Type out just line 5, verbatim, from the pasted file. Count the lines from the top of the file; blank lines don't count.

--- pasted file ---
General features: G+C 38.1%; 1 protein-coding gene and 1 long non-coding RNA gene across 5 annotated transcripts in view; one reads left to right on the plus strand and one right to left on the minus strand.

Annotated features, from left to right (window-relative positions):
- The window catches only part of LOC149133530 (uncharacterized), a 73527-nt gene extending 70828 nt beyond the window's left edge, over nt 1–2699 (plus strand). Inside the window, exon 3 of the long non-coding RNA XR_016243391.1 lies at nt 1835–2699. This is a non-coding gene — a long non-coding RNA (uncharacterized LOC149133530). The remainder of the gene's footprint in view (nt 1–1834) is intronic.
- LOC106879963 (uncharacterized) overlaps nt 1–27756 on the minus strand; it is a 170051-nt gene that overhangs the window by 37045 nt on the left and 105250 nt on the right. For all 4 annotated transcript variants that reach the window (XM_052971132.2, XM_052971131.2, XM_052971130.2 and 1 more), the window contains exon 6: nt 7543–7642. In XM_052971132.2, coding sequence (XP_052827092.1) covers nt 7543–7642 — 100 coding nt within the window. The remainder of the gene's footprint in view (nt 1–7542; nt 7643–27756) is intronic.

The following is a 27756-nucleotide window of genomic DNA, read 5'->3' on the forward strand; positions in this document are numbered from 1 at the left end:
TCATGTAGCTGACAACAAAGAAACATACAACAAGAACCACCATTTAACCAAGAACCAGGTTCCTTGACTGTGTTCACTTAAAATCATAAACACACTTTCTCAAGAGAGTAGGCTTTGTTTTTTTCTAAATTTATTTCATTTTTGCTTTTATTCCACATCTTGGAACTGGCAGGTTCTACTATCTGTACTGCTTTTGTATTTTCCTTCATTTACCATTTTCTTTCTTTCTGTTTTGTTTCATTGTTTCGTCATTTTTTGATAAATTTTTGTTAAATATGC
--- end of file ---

The following is a 27756-nucleotide window of genomic DNA, read 5'->3' on the forward strand; positions in this document are numbered from 1 at the left end: